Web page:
His athleticism, dedication and competitiveness has shown. He told me he could play all [48 games]. In the [lockout-shortened] 1994-95 season only one goalie played 41 [games of 48] and that was Patrick Roy in Montreal. When [Anderson’s] not ready to go we’ll consider putting other people in there, but he played  games [for Colorado in the 2009-10 season] and played  games for us last year.Third-year Senators defenceman Erik Karlsson, left, averaged 28 minutes 17 seconds of ice time through the team's first 10 games this season and has been a huge part of Ottawa's fourth-ranked power play. (Grant Halverson/Getty Images)
3. The play of the Senators defence, led by youngster Erik Karlsson and veteran Chris Phillips, sometimes gets overlooked by Anderson’s heroics in net. Describe the play of that unit early this season.
The trade we made with Columbus [on July 1] to get Marc Methot [for forward Nick Foligno] has really worked out the way we thought it would. He’s been a very good partner with Karlsson and they’ve both played at least 25 minutes a game and a lot of times Erik is at 30 minutes and Marc’s at 28 minutes. We have a pair of defencemen we can have on the ice half the game and that’s made a big difference.
Erik’s ability to transport the puck obviously has been a big part of our offensive game and not playing in our end as much. Sergei Gonchar has been a solid veteran player that you can play with anybody. Gonchar and Phillips have been carrying a bit of a load of having one of those younger players [Andre Benoit, Mark Borowiecki or Patrick Wiercioch] playing with them. They’ve done yeoman’s work helping those guys find a way into the league.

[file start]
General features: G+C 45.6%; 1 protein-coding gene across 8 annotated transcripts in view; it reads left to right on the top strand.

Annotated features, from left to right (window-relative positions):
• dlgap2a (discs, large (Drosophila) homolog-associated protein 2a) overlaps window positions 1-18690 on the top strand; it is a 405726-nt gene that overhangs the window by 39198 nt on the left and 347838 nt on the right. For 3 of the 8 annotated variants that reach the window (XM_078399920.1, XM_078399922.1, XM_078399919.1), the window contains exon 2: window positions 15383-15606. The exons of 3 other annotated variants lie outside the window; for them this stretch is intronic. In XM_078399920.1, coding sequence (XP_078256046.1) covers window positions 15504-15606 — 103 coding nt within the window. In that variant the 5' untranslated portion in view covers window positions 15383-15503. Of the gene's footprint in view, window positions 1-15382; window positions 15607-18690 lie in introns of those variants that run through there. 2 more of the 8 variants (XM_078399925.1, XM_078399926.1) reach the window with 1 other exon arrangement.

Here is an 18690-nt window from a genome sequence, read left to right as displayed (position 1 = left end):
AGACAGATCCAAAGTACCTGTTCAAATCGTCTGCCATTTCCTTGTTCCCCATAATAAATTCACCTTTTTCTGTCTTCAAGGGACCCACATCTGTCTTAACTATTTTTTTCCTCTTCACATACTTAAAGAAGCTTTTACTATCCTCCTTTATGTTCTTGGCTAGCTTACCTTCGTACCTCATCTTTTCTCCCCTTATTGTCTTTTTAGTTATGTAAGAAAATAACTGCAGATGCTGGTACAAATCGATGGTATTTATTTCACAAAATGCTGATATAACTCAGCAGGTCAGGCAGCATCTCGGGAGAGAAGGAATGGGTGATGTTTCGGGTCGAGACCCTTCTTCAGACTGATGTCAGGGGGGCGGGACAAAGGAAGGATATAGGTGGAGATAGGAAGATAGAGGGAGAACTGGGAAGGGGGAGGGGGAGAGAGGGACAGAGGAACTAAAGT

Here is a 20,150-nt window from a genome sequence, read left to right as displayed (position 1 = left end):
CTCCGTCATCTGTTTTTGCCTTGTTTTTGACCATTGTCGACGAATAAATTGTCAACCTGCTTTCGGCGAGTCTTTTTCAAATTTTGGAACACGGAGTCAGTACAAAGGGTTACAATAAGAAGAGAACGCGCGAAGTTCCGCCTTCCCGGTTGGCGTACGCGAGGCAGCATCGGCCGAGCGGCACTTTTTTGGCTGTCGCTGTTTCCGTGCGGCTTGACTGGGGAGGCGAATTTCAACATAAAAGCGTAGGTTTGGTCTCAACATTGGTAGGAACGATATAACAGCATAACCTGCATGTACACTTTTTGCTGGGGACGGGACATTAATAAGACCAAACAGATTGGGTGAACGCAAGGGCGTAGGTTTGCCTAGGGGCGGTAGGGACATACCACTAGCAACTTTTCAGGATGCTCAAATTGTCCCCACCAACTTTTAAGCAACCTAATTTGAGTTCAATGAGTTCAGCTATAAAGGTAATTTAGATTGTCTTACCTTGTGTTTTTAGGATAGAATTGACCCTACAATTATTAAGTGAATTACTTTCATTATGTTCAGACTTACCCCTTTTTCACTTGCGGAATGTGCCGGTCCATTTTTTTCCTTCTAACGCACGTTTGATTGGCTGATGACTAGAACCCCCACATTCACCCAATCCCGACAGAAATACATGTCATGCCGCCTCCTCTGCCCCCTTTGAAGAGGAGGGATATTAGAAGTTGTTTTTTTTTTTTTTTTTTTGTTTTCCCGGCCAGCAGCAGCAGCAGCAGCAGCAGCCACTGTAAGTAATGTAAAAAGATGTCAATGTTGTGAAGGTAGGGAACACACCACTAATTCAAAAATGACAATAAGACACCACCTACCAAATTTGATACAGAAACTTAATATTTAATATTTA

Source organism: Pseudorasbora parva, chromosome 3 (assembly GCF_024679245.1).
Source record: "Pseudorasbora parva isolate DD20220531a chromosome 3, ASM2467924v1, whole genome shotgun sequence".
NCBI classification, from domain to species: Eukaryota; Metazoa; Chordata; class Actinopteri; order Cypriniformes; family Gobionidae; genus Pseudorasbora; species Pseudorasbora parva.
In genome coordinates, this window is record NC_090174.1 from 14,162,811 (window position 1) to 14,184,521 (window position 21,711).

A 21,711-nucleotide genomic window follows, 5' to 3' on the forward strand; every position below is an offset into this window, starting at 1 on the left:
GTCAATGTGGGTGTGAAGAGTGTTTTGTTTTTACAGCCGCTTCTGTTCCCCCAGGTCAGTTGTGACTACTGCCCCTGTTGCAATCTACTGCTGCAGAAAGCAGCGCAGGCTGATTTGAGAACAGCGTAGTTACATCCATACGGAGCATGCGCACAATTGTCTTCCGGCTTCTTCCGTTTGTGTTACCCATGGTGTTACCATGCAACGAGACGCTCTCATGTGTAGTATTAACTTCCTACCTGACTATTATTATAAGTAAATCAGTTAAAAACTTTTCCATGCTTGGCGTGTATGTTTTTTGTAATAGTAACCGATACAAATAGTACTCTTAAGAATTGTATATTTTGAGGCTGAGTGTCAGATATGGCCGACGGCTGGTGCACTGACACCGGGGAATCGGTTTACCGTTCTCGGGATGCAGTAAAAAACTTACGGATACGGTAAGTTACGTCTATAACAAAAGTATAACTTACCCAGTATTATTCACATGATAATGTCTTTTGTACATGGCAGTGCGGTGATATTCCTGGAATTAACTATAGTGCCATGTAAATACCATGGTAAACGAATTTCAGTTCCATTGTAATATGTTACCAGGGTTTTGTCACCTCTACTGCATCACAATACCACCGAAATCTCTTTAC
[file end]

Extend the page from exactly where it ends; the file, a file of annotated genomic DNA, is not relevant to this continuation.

Phillips is a solid National Hockey League defenceman, has been for a long time. He’s part of the glue of our team and our veteran leadership group along with Sergei Gonchar, Daniel Alfredsson, Chris Neil and Craig Anderson.
4. Through 10 games, your power play ranks fourth in the NHL, having converted 27.3 per cent of its chances, while the penalty kill is clicking at 90.9 per cent efficiency, good for third spot in the 30-team league. What is the reason(s) for such a dramatic improvement in those areas from last season?
Karlsson has been there for a lot of the power play [success]. I think it’s [also] familiarity with the players. They know where each other is going to be [on the ice]. On the penalty kill, I think a big reason [for our success] is we’ve used more people this year.
Last year we got caught, especially in the playoffs, with not using enough people. As a result, we weren’t able to put the pressure on teams that you need to [in those] situations [at] the NHL [level]. This year, we’ve made a conscious effort to use eight or 10 forwards to kill a penalty and try to use all six defencemen. Obviously, the goaltending of Anderson has helped.
5. On Feb. 1, your team dropped a 1-0 decision at Carolina, spoiling a 35-save performance by Anderson. What is the game plan for Thursday’s matchup?
We have a ton of respect for their team. We’re both skating teams and the game in Carolina went up and down the rink fast [so] we have to make sure we’re aware of who’s on the ice [with whom].
The [decisive] goal [by Eric Staal] was [the result of] us not recognizing who was on the ice at the time and making a play that was risky, and they took advantage and won the game.
I also thought we were a bit tentative and tight with some of our players trying to do too much [in the absence of Spezza] and trying to fill the void. We feel we can fill the void by being ourselves and sticking to the identity of our team. It’s a great learning game for us and we’re hoping we can turn the tables [Thursday].